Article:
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Karv- '’I wanted to create a body of really brutal and unhinged music''



‘’The word in Swedish means” harsh,” or” tough” - and that is probably what it is: harsh, difficult music composed by me, Grìshâ.


Grisha is the composer, creator, and multi-instrumentalist of Karv. And unforgiving black metal assault on the senses that is steeped in in folk sensibilities, darkness and faith. The debut album ‘’ What the Dunes Have Hidden’ is the natural progression from EP ‘’ Abominations of the Canaanite. Immense, calamitous, foreboding and inherently aggressive.


‘’It took me about 2 years to get from Abominations of the Canaanite to completing WTDHH - time which involved a lot of learning and honing my skills in recording and mixing this kind of music, and so overall, the sound of the new album is bigger, heavier and much more defined than previous releases. Since the goal was a full-length, I also had time and space to develop some of the lyrical concepts a bit more.


The decision to create Kärv as a solo project?

‘’Initially there was no plan at all I think, neither for the nature of the project, or if it would end up consisting of more people than myself; just an exploration of writing and recording more extreme sounding music, and attaining the skills needed to make it sound the way I wanted it to.‘’But yea, the core of Kärv will probably always be just me.


The freedom of a one-person project?

‘’Relative to what you want to accomplish, yes… I put no creative limitations on myself, whether it’s concerning instrumentation, lyrics or the overall sound of the mix, but of course there’s a general idea of what I want to do within Kärv, and I want there to be some sort of cohesion and unity in the songs; some boundaries just make for a better listening experience, I think.


It is pure raw dark black metal. The decision to make it so?

‘’I wanted to create a body of really brutal and unhinged music, that’s always been the goal with Kärv – and so musically, it is definitely closest to black metal. However, I’ve been writing music for about 20 years, with most of those in different contexts of folk music, where Death, Darkness, Strife and different aspects of Spirituality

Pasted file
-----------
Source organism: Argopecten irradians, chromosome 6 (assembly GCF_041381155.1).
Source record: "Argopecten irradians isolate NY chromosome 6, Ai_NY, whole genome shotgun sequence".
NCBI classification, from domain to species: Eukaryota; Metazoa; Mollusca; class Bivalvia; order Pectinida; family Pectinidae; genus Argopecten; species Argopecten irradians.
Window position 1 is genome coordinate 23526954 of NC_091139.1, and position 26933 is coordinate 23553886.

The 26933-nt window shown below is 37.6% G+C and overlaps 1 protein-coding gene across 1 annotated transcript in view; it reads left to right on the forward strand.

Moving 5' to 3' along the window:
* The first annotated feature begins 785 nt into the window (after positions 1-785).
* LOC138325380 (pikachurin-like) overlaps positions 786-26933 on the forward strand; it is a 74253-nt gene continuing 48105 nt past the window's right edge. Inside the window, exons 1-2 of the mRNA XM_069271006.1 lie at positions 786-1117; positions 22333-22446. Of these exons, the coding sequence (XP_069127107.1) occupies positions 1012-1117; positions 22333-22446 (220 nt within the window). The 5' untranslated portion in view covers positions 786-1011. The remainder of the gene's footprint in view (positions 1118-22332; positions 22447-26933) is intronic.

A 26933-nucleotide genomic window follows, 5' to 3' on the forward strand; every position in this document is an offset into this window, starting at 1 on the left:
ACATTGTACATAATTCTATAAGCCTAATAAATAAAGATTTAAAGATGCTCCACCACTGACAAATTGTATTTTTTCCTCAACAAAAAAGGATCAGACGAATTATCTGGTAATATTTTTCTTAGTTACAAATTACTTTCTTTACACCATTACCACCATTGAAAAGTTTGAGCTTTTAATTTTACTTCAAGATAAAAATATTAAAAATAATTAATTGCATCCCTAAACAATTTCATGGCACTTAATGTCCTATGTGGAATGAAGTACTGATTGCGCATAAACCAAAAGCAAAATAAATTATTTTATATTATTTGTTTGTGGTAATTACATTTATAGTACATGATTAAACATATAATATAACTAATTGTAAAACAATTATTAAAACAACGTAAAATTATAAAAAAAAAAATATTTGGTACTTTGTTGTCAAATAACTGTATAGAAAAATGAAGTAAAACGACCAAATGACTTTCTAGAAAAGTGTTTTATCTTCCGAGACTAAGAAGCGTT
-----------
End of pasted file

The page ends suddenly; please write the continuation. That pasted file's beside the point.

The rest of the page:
are very common themes, and so in many ways this feels like a continuation of what I’ve been doing before, just in a more extreme sense with more extreme expressions, both lyrically and musically.


The inspiration behind Mother Harlot, Mother Whore? Contrasting Dualities?

‘’It is taken from chapter 17 and 18 of John’s Apocalypse, and is my poetic rendition of his vision of the Mother of Harlots, or “Mystery, Babylon the Great”, a woman clad in extravagant clothing, drunken with the blood of the saints, and sitting in the midst of the oceans on a scarlet-colored beast with seven heads and ten horns. The vision describes how the kings and merchants of the world all come to drink from her cup containing “wine of fornication”, and thus entering into a sort of drunken symbiosis, or allegiance with this figurative harlot, until she is eventually judged for her iniquities (insatiable blood lust, murder of saints and martyrs etc.) and condemned to death by fire.


‘’It’s a grim vision, visually potent, and very interesting, and definitely there is an interesting intersection between the “Harlot” and the “Mother”, connoting vastly different values and images, but here used together: the mother as sort of an archetypal keeper of the hearth and home, the conscious bearer and nurturer of children and the wife of one husband, as opposed to the Harlot in this context, wallowing in decadence, and perpetually and uncontrollably birthing abominations while drunken on innocent blood and fornicating with the kings of the world. It’s heavy stuff, well worth a song.